Shabu Shabu: the food’s so nice, they named it twice.

March 3, 2009

in Downtown

So you would think that the snow should let up anytime soon right? Nay, we live in Montreal where the weather is as temperamental as our road rage and as unpredictable and the Habs. So in the plight to stay warm, three of us found our way to Chinatown in search for food.

I was saying how there is exactly three restaurants in all of Chinatown that I have yet to go to, this being one of them. I always thought it was rather funny to have a Japanese shabu shabu place in Chinatown. But in retrospect, it’s not that funny at all. Our Japanese community isn’t big enough to justify a district of the city called Japantown, however there is that stretch of Sherbrooke street in NDG that I like to call “Little Korea”. So we asians gots to stick together, the wars are over. So we decided to go to Hanashima.

“Shabu shabu” in Japanese is translated to “splash splash” in English. Better known as “hot pot”, you’re presented with a plate of raw ingredients and you basically boil your food in a pot of simmering broth. As with the last place I went to (Korean BBQ) this theme of cooking your own food is totally unintentional. In hindsight, I think it’s pretty funny to pay to go cook your own food, and then have someone clean up after you, kind of like when you were a kid and tried to cook for the first time and had someone follow you with a mop.

We walked in and immediately noticed the seating configuration. The place features a giant “U” shaped bar, with integrated induction burner hot plates. Guests are seated around the outside of the U while the waitresses are busy shuttling food and plates back and forth from the kitchen from the inside. There were also little tables for small groups in opposite corners of the room. Cozy, however I would find myself feeling awkward after my waitress has finished setting up my food and then I’m left sitting facing a wall having lateral conversations with friends while we’re all sitting next to each other in a row. Although, if you’re lucky enough, you might be placed in the other corner facing a small sun-oxidized picture window overlooking a field with a light blue and purple mount Fuji. We sat at the U.

There are various combo meals. Beef, pork, lamb, seafood and vegetarian. Each of these come as a large serving or small serving. What made me laugh was the fact that the beef combo had two options. A regular beef combo at $8.99 and a “Grade A Beef” combo for $12.99. Wait a minute… what exactly is in this four dollar upgrade? Despite the fact that we’re in a Japanese restaurant, we’re still in Chinatown. Give it to me straight, are we really eating cats and raccoons for $8.99? Cos if that’s the case, as my friend said, bring on the cats and raccoons cos they sure are tasty!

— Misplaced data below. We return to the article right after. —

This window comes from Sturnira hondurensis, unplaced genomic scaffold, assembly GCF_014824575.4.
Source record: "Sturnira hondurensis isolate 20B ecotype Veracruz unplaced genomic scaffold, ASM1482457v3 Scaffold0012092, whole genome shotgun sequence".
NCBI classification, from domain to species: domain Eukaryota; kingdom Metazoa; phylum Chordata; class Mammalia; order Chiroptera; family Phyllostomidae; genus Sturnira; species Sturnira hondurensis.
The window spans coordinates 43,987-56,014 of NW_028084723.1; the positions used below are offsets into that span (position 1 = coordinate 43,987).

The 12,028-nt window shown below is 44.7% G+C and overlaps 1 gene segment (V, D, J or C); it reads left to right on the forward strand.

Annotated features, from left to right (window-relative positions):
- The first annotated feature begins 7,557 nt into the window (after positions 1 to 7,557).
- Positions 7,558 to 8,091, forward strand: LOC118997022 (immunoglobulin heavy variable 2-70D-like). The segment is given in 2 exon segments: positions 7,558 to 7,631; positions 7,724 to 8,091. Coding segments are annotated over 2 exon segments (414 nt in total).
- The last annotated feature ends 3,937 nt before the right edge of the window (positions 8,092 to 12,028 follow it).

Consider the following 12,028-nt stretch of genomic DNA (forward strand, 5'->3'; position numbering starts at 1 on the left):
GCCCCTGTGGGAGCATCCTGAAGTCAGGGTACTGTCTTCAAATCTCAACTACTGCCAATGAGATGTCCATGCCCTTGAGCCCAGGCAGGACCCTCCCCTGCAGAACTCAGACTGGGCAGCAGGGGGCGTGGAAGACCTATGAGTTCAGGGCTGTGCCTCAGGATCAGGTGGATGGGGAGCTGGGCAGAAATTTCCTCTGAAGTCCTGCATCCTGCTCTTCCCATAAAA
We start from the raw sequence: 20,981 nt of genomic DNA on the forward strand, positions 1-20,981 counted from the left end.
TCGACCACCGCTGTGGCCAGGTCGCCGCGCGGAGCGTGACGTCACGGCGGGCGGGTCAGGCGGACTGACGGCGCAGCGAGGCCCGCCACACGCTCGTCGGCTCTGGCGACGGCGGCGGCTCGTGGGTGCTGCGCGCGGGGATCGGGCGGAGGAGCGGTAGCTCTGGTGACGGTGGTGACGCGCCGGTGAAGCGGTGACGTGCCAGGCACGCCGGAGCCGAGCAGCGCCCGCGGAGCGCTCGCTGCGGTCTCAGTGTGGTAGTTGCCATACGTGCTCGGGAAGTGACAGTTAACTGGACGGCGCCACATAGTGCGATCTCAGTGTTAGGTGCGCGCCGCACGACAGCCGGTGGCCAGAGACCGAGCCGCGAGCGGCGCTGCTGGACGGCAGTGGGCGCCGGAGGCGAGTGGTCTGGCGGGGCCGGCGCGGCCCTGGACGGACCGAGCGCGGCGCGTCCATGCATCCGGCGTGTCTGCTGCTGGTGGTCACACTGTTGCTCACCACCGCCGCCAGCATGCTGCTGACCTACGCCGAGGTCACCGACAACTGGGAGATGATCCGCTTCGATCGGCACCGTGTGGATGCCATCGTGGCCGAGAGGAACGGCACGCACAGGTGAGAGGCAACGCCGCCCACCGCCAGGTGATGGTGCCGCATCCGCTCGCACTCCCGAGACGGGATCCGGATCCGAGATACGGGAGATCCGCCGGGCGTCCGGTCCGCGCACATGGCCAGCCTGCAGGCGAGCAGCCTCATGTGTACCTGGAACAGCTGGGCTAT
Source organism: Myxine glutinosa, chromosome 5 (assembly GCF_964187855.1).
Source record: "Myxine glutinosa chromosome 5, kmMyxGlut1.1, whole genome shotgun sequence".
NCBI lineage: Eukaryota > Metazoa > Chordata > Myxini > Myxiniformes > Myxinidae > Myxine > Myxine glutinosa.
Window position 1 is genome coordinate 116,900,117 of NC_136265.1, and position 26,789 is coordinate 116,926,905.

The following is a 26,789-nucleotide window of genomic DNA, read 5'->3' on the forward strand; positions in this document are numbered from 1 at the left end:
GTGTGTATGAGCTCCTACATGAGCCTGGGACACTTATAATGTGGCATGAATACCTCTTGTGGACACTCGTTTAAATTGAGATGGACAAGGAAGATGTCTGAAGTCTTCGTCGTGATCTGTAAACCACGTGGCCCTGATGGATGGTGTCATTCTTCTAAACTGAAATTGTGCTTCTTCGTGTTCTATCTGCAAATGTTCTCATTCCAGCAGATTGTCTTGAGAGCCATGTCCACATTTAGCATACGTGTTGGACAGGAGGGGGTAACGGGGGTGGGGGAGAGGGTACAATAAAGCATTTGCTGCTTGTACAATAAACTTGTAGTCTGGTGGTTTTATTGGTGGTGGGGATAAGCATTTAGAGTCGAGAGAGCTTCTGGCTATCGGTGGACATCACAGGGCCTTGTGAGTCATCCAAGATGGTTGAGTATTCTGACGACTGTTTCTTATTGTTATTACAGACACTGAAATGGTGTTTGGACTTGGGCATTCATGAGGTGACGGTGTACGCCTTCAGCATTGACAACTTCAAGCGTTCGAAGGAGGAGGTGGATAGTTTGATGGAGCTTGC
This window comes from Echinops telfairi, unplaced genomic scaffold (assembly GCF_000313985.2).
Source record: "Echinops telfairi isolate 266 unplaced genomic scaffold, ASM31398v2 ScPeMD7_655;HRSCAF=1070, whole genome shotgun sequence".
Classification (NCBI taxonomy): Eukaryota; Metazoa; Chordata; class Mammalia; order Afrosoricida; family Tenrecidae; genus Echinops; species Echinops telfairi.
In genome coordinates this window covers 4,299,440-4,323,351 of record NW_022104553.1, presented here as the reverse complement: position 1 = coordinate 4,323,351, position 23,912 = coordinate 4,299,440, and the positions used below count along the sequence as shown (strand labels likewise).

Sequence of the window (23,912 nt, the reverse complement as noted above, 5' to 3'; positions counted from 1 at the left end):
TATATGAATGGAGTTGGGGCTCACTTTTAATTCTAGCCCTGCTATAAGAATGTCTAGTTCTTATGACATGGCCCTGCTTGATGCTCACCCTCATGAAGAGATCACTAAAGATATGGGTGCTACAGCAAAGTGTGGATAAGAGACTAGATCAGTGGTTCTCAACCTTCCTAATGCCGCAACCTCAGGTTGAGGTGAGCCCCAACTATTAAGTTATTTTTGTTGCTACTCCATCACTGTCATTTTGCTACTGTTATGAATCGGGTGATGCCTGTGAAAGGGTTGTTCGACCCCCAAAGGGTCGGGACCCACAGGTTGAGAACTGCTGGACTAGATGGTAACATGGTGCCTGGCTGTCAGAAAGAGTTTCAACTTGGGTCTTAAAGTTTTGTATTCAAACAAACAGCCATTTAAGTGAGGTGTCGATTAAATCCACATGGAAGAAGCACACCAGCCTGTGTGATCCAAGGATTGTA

I had the seafood combo. It included, mussels, squid, scallops, crab, surf clams, salmon, snapper, as well as fish cakes and two types of udon. This was more impressive than the vanilla looking plates of beef and pork my friends had.

All meals came with a platter of mixed vegetables including fresh button and Enoki mushrooms, lettuce, daikon radish, tofu, napa cabbage as well as udon noodles.

The combos are also offered in a choice of three soup bases, chicken, the traditional kelp as well as a spicy option. We all chose the traditional seaweed soup as it was our first time shabuing and had to keep it gangsta.

Everything came with two different kinds of dipping sauce. The first was a “Goma” – sesame sauce and the other “Ponzo”, which I deduct to be a form of “Ponzu” sauce because it was tangy in flavour and soy sauce based, unless it was just a spelling mistake.

What Japanese place would it be without Furikake (rice seasoning)! Dried scallions, black sesame, bonito flakes and dried masago and chili. YES! It tastes as good as it is fun to say. FURIKAKE… FURRY-KAKI…. Eh hem, maybe it’s just funny to me because I used to call a bathroom function as “making kaki”… nevermind.

All in all, it was a great experience. It was nice to get off the pace of the all you can eat hot pot places that are around the city, and especially when the unfriendly weather is creeping outside, Shabu shabu is a kind welcome to the blistering wind and pavement whitening temperature. Oh yeah… did I mention it’s NOT all-you-can-eat? So if you’re hungry, I suggest you order the large platter combo, although extra dishes of raw ingredients are always an option if you’re still hungry, at a reasonable additional cost. The food was fresh – as it came right from the kitchen – which is a great relief as opposed to the other places where they sit in open refrigerator units or in a hotel pan full of ice. So if your hankering for some hot pot goodness without the stenchy aftermath then Hanashima has the non shabby shabby shabu shabu for you and you.

Hanashima – Shabu shabu, Fondue Japonaise
75 De La Gauchetière

Leave a Comment

{ 2 comments… read them below or add one }

yupooh March 3, 2009 at 11:04 am

nice blog dude. salivating now.
Cooking-your-own food makes eating more fun and helps you digest better instead of gorging down the food. Plus it’s the only way to cook your red meat to your liking, esp. in hot pot when the strip of beef is millimeter thin, the meat almost melts in your mouth! And it’ll be fresh & hot right before it hits your lips. Huh what’s that noise? ….oh damn its coming from my stomach. grrrr im hungry


Sista Bo March 4, 2009 at 8:51 pm

Awesome pictures! You should sell the Shwartz’s photos to them.


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